Unconventional Instagram accounts by passionate women

Karishma Jangid
Sep 14, 2023 14:16 IST
Unconventional Instagram accounts by passionate women

Be it as homemakers or employed persons, women every day everywhere fight against all odds to make spaces for themselves. Be it teaching, aviation, or art, there is no profession that women cannot ace. One such profession invented in the 21st century is that of “content creation” where women are at the forefront. When one thinks of female content creators, one mostly thinks of fashion, as fashion and beauty have stereotypically been the arena of women. However, as stated above, there is no field women can’t ace. They are also exploring and expanding innovative fields of work that haven’t received much attention in the past. This is a celebration of women who create content about fascinating aspects of life with their expertise and tenacity.

We spoke with a few such female content creators who told us about how they create their content and what inspires them to do so. 

Ziba Shirin Shaikh (@modestlyziba)- Hijabi Fashion Blogger

Coming from a conservative community, it was very challenging for me to create an identity, because they expect you to get married as soon as you finish college. You shouldn’t work professionally if your husband doesn't want you to. A woman should only take care of her family. As the eldest daughter, I refused to get married and fought to be financially independent. I believe fashion is for everyone. So, I decided to create motivational content on Instagram that girls from conservative families could relate to. It comes for every size, culture, and skin tone. Whether you want to show your skin or not, you can still be fashionable without compromising on trends. I want to inspire people to level up their fashion game even while dressing modestly. It's good to finally see brands in India recognizing hijabi influencers. Now, I get DMs from so many Muslim as well as non-Muslim girls telling me that they feel inspired to be financially independent before getting married. I feel economic independence should be for everyone. Many girls in my family got married due to family pressure. I felt powerless because I couldn't do anything to help them. However, now I have helped my sisters to finish college, be financially independent, and also take care of their parents before they get married. I am not sure how impactful my content is, but I am very proud of myself for standing up for my younger female cousins and supporting them to follow their dreams. I want every woman to stand up for the girls around them. A small push can change the world for many.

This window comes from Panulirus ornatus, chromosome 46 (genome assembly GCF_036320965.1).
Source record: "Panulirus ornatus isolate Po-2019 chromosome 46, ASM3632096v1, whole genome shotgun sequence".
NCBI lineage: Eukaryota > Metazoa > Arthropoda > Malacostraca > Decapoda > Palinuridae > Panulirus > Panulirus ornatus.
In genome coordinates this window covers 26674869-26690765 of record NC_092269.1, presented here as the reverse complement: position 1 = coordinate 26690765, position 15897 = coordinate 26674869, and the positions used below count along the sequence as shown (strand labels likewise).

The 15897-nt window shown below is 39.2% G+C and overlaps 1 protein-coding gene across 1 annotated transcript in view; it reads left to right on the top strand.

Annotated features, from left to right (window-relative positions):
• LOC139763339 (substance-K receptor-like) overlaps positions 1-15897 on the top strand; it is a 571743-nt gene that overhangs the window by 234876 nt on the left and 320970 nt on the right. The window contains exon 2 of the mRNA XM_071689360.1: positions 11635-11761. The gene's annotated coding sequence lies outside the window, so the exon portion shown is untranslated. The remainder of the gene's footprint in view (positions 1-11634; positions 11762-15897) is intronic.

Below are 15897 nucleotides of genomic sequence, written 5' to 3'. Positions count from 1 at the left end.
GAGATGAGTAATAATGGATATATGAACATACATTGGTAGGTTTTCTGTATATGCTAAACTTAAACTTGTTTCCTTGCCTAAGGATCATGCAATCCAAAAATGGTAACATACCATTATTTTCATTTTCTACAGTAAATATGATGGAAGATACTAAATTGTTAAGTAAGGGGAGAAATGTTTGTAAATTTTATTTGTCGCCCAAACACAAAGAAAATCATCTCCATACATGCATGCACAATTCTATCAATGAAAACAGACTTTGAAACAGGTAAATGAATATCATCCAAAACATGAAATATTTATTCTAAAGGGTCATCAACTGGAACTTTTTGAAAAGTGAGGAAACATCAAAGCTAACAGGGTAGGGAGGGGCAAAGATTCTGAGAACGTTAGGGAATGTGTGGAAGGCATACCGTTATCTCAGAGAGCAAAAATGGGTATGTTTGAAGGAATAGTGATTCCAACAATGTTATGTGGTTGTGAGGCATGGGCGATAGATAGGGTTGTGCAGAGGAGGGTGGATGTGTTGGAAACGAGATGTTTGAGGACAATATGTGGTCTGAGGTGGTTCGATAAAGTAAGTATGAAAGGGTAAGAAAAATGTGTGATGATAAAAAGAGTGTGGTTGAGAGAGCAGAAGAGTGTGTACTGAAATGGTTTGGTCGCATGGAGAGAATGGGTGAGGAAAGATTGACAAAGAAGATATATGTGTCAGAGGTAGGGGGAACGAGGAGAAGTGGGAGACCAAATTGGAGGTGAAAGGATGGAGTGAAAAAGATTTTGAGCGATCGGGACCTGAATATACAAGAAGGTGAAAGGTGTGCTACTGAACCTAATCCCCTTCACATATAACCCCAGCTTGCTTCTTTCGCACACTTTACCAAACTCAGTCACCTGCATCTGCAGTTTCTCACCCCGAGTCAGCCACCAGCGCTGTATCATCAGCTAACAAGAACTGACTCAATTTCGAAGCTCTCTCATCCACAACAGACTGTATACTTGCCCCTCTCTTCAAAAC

Kavya Mukhija (@kavvvyamukhija)- Writer, Disability Rights Advocate

Initially, I just used Instagram as a platform to post my photographs. However, as I became cognisant of my own experiences and nuances of living with a disability, I started documenting them online. I began weaving poetry and short stories out of my lived experiences. Over time, I also began interacting with other people with disabilities, which gave me insight into how I could use my social media presence as a powerful tool to raise awareness about disability. Soon, I began making disability memes and I gave my handle a new identity. I try to ensure that my content is authentic, and original and expresses my values and ethos. I also ensure that it is accessible to people with different disabilities by adding content descriptions for visual content, captions for videos, etc. Since disability is thought to be a serious and sensitive issue, I try to make concepts (such as ableism) easy to understand, often by adding a humourous touch to them. 

Disha Joshi (@therandomlifafa)- Founder and Curator, The Random Lifafa